Tear off or Second Layer?
It was once common to lay a new shingle roof over the preexisting layer at least once, or sometimes even twice. This roofing practice is no longer allowed in some jurisdictions, where complete tear-off of the previous roofing is now required. Even where layering is allowed, applying a new layer of shingles over the old should be carefully considered based on its pros and cons:
- Weight: The main argument against laying additional layers of asphalt shingles is that the roofing materials can get too heavy for the underlying roof framing. Excessive weight can cause structural problems, especially for older houses. A triple layer of asphalt shingles is often equal to a single layer of slate shingles—an exceedingly heavy type of material.
- Telegraphing: Another problem with shingling over existing shingles is that you essentially repeat some surface irregularities that may already be present. If you're contemplating putting on a new roof, there's probably a good chance that you may have bubbles, bumps, and waves that should be remedied. Putting new shingles over existing problems can leave you with a rather unattractive new roof. One way to minimize this problem is to go over the old roof and correct as many issues as you can before re-roofing. It doesn't take much more than a hammer, some roofing nails, and a handful of shingles to correct bumps, gaps, and protruding nails.
- Work and waste reduction: The primary advantage of layering is that it reduces the work involved. Stripping off the existing layer and then laying down a new layer adds more work to the process. Time isn't a problem if roofing professionals tackle the job because they can strip most roofs in the morning. But if you're doing the job yourself, it can be a strong argument for roofing over the old roof.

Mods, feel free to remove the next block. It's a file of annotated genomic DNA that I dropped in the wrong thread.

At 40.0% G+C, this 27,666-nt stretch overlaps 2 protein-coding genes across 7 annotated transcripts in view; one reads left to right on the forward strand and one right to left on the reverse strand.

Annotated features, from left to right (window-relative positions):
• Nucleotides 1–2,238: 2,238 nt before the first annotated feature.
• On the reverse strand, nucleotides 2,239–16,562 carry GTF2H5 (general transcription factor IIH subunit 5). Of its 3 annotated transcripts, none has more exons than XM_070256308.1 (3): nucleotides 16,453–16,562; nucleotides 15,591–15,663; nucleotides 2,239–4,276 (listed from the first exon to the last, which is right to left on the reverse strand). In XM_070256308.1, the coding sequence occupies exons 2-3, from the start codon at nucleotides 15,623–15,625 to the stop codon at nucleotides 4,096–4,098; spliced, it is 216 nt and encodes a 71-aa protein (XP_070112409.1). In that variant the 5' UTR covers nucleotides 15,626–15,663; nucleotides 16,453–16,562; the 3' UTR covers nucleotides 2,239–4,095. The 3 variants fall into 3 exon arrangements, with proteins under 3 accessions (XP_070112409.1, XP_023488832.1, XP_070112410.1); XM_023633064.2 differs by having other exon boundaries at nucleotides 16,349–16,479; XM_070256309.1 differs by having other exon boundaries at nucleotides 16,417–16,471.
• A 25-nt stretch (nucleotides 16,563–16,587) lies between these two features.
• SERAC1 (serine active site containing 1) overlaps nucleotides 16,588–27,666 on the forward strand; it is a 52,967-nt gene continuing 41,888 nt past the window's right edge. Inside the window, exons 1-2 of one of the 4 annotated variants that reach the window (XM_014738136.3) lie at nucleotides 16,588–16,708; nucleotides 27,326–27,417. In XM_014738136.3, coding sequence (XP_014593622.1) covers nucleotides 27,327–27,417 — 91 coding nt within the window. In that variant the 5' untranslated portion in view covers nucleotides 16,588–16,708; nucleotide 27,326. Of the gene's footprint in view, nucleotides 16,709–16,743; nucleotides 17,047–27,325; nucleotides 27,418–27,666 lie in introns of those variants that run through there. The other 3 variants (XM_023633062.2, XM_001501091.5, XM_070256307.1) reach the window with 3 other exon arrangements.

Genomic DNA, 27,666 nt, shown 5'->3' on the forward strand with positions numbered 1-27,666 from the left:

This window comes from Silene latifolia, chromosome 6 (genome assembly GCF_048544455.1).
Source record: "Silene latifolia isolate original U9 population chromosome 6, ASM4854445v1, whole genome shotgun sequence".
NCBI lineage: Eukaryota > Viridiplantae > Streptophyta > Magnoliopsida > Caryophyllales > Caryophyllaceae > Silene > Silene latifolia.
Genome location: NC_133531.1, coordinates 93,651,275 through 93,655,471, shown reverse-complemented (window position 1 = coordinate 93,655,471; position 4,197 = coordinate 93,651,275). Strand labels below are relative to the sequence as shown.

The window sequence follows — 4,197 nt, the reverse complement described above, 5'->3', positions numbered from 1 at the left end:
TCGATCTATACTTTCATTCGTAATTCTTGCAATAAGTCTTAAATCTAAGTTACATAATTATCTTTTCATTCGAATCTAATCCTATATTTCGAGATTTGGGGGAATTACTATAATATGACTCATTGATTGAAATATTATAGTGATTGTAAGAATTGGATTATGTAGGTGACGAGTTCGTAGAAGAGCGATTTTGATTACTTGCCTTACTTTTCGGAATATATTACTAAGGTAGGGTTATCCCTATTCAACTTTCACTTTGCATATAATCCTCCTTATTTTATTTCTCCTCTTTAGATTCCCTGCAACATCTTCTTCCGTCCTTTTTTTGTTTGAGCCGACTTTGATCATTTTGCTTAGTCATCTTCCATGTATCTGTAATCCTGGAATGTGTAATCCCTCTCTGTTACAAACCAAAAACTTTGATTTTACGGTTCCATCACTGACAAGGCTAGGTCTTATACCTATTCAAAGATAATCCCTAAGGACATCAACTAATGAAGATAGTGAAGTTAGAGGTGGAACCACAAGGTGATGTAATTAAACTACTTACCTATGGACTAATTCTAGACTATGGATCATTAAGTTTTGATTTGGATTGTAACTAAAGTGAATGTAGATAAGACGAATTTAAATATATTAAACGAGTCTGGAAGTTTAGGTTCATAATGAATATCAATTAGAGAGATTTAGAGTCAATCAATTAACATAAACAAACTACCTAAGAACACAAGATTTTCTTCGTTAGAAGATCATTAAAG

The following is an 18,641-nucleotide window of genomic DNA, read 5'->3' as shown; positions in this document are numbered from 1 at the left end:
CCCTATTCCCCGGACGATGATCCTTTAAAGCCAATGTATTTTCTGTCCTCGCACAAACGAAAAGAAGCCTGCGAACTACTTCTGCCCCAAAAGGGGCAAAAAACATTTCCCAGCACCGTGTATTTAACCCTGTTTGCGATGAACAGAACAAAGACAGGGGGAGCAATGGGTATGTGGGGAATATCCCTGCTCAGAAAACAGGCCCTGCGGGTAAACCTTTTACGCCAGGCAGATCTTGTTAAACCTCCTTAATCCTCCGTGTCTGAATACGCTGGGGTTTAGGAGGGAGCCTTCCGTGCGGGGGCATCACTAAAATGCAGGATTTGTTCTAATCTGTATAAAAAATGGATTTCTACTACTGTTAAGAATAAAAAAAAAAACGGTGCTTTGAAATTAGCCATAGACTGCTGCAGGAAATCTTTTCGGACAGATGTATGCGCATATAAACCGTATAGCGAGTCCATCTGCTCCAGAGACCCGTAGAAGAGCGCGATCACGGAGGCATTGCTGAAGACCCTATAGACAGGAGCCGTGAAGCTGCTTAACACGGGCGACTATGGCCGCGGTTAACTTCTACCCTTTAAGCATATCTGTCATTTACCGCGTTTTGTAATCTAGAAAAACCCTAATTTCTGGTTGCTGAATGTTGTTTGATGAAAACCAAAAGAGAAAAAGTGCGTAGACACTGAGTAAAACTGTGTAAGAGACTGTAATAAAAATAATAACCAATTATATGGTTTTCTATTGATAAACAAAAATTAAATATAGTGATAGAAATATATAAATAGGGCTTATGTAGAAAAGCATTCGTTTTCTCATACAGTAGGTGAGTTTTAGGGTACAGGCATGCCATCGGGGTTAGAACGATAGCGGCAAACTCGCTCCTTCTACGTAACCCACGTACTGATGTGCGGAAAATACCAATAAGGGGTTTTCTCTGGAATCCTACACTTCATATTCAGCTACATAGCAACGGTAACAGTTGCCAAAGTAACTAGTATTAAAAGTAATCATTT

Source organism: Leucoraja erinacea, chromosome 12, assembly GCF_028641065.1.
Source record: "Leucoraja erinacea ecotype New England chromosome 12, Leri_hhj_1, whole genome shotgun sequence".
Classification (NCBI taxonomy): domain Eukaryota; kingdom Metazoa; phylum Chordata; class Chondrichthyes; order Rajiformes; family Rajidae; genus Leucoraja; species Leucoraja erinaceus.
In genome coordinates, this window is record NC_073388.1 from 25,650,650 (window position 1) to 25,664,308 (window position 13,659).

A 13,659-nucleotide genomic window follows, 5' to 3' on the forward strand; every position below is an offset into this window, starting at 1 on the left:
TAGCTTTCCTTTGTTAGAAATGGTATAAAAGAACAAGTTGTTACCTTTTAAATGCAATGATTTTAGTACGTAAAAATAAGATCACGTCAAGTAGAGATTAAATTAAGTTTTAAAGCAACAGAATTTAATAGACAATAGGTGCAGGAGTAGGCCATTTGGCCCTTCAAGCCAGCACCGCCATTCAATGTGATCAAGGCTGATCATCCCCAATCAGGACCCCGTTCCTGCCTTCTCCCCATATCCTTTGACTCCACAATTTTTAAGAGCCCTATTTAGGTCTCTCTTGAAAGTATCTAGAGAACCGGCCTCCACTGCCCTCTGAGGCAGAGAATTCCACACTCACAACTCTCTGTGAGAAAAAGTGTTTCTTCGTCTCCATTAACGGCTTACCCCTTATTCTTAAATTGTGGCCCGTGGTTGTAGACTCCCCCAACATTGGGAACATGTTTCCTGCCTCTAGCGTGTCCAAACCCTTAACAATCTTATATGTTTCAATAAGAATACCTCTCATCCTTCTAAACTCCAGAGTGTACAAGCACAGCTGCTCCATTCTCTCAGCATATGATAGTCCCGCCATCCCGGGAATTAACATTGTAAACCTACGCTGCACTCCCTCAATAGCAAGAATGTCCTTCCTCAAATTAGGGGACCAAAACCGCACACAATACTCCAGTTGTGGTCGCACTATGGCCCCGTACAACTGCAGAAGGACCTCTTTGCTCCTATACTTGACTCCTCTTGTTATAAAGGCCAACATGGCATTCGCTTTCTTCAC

- Manufacturer's warranties: Some types of roofs and manufacturers require that roofs under warranty be stripped entirely to comply with the rules and restrictions of the warranty. If the roof is currently under warranty, check what the warranty requires.
How much it costs to replace a roof in your state depends on your choice of roofing materials (ranging from cheap three-tab asphalt shingles up to architectural shingles or even slate). The roofing contractor you choose, the pitch (steepness or your roof), and the square footage of your roof are other factors that affect the cost.
Rock-bottom, a three-tab composite roof for a small home may cost as little as $7,000. Nationally, replacing a typical roof using architectural asphalt shingles costs between $3.50 and $5.50 per square foot—a cost that includes demolition, permit fees, waste disposal, and cleanup.
Typical average costs of different roofing options:
- Three-tab asphalt shingles: $7,000 to $12,000
- 30-year shingles: $9,000 to $15,000
- 50-year shingles: $11,000 to $20,000
- EPDM rubber: $8,000 to $14,000
- TPO or PVC membrane: $10,000 to $15,000
- Wood shingles: $14,000 to $25,000
- Steel shingles: $14,000 to $25,000
- Aluminum shingles: $15,000 to $28,000
- Standing-seam steel roofing: $23,000 to $30,000
- Natural slate: $25,000 to $50,000
- Concrete tile: $20,000 to $40,000
- Clay tiles: $25,000 to $50,000
Consider off-Season Roofing Work
A well-coordinated roofing team is an amazing thing to watch, which is why you pay them to do your roofs. While in most parts of the U.S., the optimal roofing season is from late spring to early fall, skilled crews can extend the work season, sometimes even roofing when snow flurries are threatening.